Students from two local middle schools spent the day exploring Woodlawn Cemetery alongside their teachers and their mentor, retired NHL All-Star player, Ron Duguay.
Students from M.S. 371 Urban Institute of Mathematics and P.S./M.S. 194 met on Wednesday, November 13 outside one of the cemetery’s many mausoleums where a bus trolley would take them on a trip to visit the monuments and sites around Woodlawn.
Duguay for the past year and a half has been coming to Woodlawn Cemetery with different schools in the area in partnership with the Woodlawn Student Leadership and Legacy program to promote leadership skills and inspire the children to create their own legacies.
According to Duguay, he was approached by a colleague of his at a hockey event and was asked if he would be interested in the mentorship program.
With prior experience of working with inner city youth and raising five kids himself, he saw it as a no-brainer.
Duguay said while working with charities and going to gala events, people are always speaking on the subject of legacy. After awhile, he started to ask himself, “what is my legacy?” and how he could tie it in with the community.
The program at Woodlawn began in 2017 with one local school and since then has grown to include more then 40 area schools.
The three month program incorporates the meaning of leadership and legacy by having the students research some of the famous individuals buried in Woodlawn while exploring one of NYC’s largest cemeteries.
“The program uses Woodlawn to learn from the past,” Duguay said.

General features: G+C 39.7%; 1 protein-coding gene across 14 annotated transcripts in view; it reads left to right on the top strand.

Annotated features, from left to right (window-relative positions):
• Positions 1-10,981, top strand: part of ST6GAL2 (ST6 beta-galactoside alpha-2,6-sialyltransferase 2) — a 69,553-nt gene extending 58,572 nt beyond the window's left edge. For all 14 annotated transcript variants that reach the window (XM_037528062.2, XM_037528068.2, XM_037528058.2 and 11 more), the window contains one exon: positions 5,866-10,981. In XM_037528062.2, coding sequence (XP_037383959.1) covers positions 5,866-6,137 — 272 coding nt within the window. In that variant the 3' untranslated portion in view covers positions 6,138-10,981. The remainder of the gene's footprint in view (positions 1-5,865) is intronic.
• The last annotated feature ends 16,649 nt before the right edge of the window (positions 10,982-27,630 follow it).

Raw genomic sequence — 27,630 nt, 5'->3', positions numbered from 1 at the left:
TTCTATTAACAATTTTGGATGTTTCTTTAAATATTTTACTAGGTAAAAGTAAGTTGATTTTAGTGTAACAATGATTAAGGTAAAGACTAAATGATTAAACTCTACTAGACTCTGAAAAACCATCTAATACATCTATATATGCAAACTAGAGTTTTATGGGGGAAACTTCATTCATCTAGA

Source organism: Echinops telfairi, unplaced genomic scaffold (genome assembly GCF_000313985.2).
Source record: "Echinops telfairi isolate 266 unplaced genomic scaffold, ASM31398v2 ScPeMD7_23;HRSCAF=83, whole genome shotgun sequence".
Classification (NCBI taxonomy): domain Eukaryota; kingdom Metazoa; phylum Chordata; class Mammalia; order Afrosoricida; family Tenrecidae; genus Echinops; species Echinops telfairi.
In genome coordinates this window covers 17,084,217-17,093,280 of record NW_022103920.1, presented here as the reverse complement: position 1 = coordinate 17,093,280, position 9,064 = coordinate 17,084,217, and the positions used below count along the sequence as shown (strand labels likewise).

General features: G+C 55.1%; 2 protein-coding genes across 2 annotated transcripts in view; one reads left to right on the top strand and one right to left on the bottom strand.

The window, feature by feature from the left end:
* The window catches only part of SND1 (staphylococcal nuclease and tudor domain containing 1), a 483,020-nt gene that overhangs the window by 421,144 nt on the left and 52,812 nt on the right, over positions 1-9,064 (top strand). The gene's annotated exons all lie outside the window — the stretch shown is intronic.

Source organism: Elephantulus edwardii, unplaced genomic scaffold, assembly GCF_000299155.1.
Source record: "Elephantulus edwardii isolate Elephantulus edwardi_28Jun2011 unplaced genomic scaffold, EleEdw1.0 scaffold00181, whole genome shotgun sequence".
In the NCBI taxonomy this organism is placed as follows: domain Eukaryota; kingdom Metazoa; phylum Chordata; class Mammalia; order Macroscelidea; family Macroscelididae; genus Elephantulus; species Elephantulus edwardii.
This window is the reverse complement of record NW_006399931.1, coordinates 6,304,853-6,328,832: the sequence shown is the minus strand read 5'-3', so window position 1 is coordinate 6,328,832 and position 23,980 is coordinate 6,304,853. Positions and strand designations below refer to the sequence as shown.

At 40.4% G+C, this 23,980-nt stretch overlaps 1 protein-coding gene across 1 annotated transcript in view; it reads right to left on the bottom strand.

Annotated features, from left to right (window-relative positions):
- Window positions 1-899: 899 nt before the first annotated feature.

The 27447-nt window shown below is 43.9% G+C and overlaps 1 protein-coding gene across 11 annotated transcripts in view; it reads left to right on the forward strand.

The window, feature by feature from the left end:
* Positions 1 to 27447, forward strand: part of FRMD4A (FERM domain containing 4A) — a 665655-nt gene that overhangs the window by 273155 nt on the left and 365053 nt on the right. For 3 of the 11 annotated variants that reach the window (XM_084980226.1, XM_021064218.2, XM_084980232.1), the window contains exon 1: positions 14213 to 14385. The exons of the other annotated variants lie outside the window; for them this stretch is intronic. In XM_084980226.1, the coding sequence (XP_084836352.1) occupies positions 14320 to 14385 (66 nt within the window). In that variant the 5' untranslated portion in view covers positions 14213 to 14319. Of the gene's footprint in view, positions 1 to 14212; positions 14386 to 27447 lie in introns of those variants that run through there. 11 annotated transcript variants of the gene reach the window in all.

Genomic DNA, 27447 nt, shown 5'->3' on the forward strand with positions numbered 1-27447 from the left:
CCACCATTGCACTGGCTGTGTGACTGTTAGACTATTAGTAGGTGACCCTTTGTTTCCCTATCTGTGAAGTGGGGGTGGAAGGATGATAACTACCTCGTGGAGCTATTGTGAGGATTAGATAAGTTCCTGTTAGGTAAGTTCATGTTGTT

Woodlawn is home to some serious history makers such as Madam C.J. Walker, Fiorello LaGuardia, Elizabeth Cady Stanton and Celia Cruz to name a few.
The hopes of the program are to inspire the children by learning about these formidable history makers and encouraging students to be history makers themselves.
Students who take part in the program not only see to understand the meaning of legacy through the departed laid to rest here, but they experience Woodlawn Cemetery as the historical landmark and arboretum it truly is.
Jordan Fernandez, an educational coordinator at Woodlawn noted there are over 145 different species of trees in Woodlawn, more than the New York Botanical Garden displays. Fernandez also expanded on how the program impacts child to see the cemetery in a brighter light.
He added he likes to show the children that whatever they have done so far in their life can change and building a legacy is never ending throughout your life.
Fernandez said he finds what’s most important about the program is showing the children what leadership skills look like and steering them towards those qualities.
According to Duguay, the program has had a grand effect on the students. “The teachers tell me kids who were so shy are more talkative now, for instance, running into a teacher or principal, they will say hi which seems small, but it’s big for some of these kids,” Duguay said.
Duguay said his primary goal with the program is to continue to inspire and encourage the future of America.